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European Union (Accessions) Act 2003

Summary and Background

3.The Act relates to the Treaty concerning the accession of the Czech Republic, Estonia, Cyprus, Latvia, Lithuania, Hungary, Malta, Poland, Slovenia and Slovakia to the European Union, signed in Athens on 16 April 2003 (“the Accession Treaty”).

4.The Accession Treaty provides for the accession of the ten new Member States (as above) to the European Union on 1 May 2004. The Treaty falls into three parts: (a) a Treaty between the fifteen existing and the ten new Member States, (b) an Act concerning the conditions of accession and the adjustments to the Treaties on which the European Union is founded (“the Act of Accession”), and (c) the Final Act of the parties to the Treaty.

5.The Government presented the Accession Treaty to Parliament as a Command Paper (Cm 5805) published by the Stationery Office. Alongside that, it submitted an Explanatory Memorandum, which summarises and analyses the contents of the Treaty. Copies of the Explanatory Memorandum can be found on the website of the Foreign and Commonwealth Office:

6.The Act does two things. First, it enables the Accession Treaty to be implemented in UK law, and approves the provisions of the Accession Treaty insofar as they relate to the powers of the European Parliament. Secondly, it provides a power to grant nationals of the Czech Republic, Estonia, Latvia, Lithuania, Hungary, Poland, Slovenia and Slovakia (“the eight relevant states”) the same rights to work in the UK from 1 May 2004 as are enjoyed by nationals of the states in the European Economic Area (EEA)(1).

Implementation in UK law of the Accession Treaty

7.In order to give effect in UK law to the Accession Treaty, the Act amends the definitions of “the treaties” and “the Community treaties” in the European Communities Act 1972 (c.68). In broad terms, this grants automatic effect to directly applicable Treaty provisions, and otherwise allows designated Ministers, under section 2(2) of the 1972 Act, to make regulations amending existing UK legislation, to the extent necessary to implement the Treaty.

Freedom of movement for workers

8.The Accession Treaty grants nationals of Cyprus and Malta the same rights to work in another Member State as are currently enjoyed by nationals of the existing Member States. Nationals of the eight relevant states, however, are subject to transitional provisions, set out in Annexes V, VI, VIII, IX, X, XII, XIII and XIV of the Act of Accession. These provisions are as follows:

  • for the first two years after accession (i.e. until 30 April 2006), Member States are free to apply national measures or bilateral agreements restricting the rights of nationals from the eight relevant states to work in their territories;

  • from 1 May 2006, Member States must either grant nationals from the eight relevant states the right to move freely for the purpose of work in accordance with Community law, or continue to apply national measures or bilateral agreements – up to 30 April 2009 (or 2011, in exceptional circumstances).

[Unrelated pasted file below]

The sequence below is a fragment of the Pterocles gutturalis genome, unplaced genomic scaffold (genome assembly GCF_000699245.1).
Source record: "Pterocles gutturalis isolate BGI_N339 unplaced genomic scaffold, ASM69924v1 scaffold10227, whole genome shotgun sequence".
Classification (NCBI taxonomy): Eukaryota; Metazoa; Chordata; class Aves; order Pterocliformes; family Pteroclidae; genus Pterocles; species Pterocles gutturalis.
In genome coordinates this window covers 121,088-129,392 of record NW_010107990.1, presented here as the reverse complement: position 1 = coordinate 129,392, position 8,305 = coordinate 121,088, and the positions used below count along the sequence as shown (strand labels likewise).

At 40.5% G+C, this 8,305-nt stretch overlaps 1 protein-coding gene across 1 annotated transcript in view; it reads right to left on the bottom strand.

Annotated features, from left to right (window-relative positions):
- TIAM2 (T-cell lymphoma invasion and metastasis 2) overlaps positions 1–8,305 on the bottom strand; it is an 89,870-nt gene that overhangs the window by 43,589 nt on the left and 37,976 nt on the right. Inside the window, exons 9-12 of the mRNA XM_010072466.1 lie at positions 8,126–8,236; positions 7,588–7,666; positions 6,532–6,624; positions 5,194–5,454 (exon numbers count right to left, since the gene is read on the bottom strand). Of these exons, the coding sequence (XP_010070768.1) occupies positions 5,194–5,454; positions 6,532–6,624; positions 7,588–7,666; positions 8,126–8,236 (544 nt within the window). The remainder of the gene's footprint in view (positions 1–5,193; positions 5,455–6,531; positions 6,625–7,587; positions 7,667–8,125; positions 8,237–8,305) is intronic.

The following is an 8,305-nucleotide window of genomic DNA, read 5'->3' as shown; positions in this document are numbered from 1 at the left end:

9.Prior to 1 May 2006, any Member State that has not imposed restrictions on free movement of workers from the eight relevant states, or has relaxed them in the interim, is free to impose them or re-impose them. After that date, any Member State that has granted the right of free movement in accordance with Community law can request the Commission to suspend in whole or in part the application of that law if the Member State undergoes or foresees disturbances to its labour market which could seriously threaten the standard of living or level of employment in a given region or occupation. Such suspensions can last at most until 30 April 2011.

10.In December 2002, the Government announced that it would grant nationals of the eight relevant states the same rights to work in the UK as are enjoyed by nationals of the existing Member States – from the date of accession. Section 2 of the Act provides a power to make regulations implementing this decision. It is the Government’s intention to lay regulations under this power, to take effect on 1 May 2004.

11.In the event of an unexpected threat to a region or occupational sector within the UK labour market, the following safeguards are available:

  • Under the normal rules governing subordinate legislation and subject to parliamentary procedure, the Government can re-impose restrictions on some or all of the eight relevant states by repealing or suspending the application of any regulations made under the Act; and

  • The Government can exclude nationals of one or more of the eight relevant states from the right to work in the UK under powers contained in the Act.

12.The Government does not expect that safeguards will be necessary, but intends to monitor closely the application of regulations made under the Act. As far as possible, this will be done through existing means of monitoring the labour market, such as the Labour Force Survey. The Government also intends to take into account the views of stakeholders, such as representatives of employers and employees, the devolved administrations and regional interests.


The European Economic Area currently comprises the fifteen Member States of the EU, together with Norway, Iceland and Liechtenstein.

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Explanatory Notes

Text created by the government department responsible for the subject matter of the Act to explain what the Act sets out to achieve and to make the Act accessible to readers who are not legally qualified. Explanatory Notes were introduced in 1999 and accompany all Public Acts except Appropriation, Consolidated Fund, Finance and Consolidation Acts.


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